In a more “crude” way, we can say that a good part of what involves decision-making can be based on the use of the SWOT matrix, also because it is a tool of simple application.

The list of factors of the SWOT analysis can be done in a common document, but the ideal for the correct use of the tool is to assemble a table. In this table, the different points related to Strengths, Weaknesses, Opportunities and Threats should be presented.

The use of SWOT analysis as a visual tool contributes to making it easier to relate internal factors to each other and to external factors. Something essential to ensure that different perspectives are considered in search of the most appropriate strategies according to the objectives and possibilities of the company.

This relationship between the factors is commonly presented as “cross SWOT”, a proposed deepening of the use of the tool that leads us to the importance of understanding the following:

  • Strengths x Opportunities ― this relationship aims to understand how the company’s strengths can be used to take advantage of the opportunities presented by the market;
  • Weaknesses x Opportunities ― this relationship seeks to understand how the company can correct its weaknesses so as not to miss opportunities presented by the market;
  • Strengths vs. Threats ― in turn, this relationship leads to a strategic understanding of how the company can use its strengths to minimize or circumvent threats in its market;
  • Weaknesses vs. Threats ― Finally, this relationship shows which weaknesses the company needs to eliminate in order not to be at the mercy of market threats.

Reflections on the application of SWOT analysis

Presented as it has been so far, the SWOT analysis can be received as a very positive, useful and effective tool. Something that may even be true, but that does not leave aside the need for some reflections to be made.

The application of this tool in any sector of the company, including HR or by HR, needs to consider some points so that its limitations are understood and do not become a problem. Let’s go to them:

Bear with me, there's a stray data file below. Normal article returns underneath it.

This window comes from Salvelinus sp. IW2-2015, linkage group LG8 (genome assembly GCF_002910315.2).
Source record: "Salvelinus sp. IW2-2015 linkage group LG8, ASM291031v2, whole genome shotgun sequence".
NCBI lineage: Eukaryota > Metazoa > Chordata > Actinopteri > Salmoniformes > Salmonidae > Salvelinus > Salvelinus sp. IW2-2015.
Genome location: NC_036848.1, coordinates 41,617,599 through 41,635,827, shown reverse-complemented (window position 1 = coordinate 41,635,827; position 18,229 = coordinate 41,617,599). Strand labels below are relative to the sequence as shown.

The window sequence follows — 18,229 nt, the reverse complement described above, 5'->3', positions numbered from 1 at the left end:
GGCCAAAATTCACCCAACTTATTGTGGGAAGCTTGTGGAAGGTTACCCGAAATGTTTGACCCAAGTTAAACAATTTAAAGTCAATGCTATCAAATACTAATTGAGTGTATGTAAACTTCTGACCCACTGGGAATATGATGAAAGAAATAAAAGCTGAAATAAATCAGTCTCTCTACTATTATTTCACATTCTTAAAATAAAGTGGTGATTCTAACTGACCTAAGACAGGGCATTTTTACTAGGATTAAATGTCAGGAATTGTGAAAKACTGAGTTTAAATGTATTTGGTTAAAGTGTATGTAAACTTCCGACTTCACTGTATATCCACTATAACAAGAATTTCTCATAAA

• Experts warn that the SWOT analysis is a very subjective tool and one of the issues that indicates this is the fact that the same factor can be seen as a Strength or a Weakness depending on the context.

A company that is looking to increase its market share may view the growing number of customers as a positive. But if you notice that customers don’t come back, you can understand that one-time sales don’t really represent the desired increase in market share.

The example given is intended to help you understand this dichotomy, but it is worth noting that HR, the focus of this conversation, is a sector already used to dealing with subjectivity precisely because it deals with people. Thus, you have a good chance of making more profitable use of the SWOT analysis;

  • There is a risk that the company will emphasize different factors listed for the SWOT analysis, based on its own interests. Therefore, it is important to maintain a critical sense and remember that the use of the tool aims to define strategic actions.

If HR or any other industry using the tool puts an exaggerated focus on strengths and opportunities, for example, it could end up underestimating the weight of weaknesses and risks for its action plan.

Likewise, if you focus too much on weaknesses and threats, you can miss Strengths and Opportunities that could be used strategically to generate better results;

  • SWOT analysis is a starting point tool. In other words, it does not indicate how to achieve goals or what actions should be taken.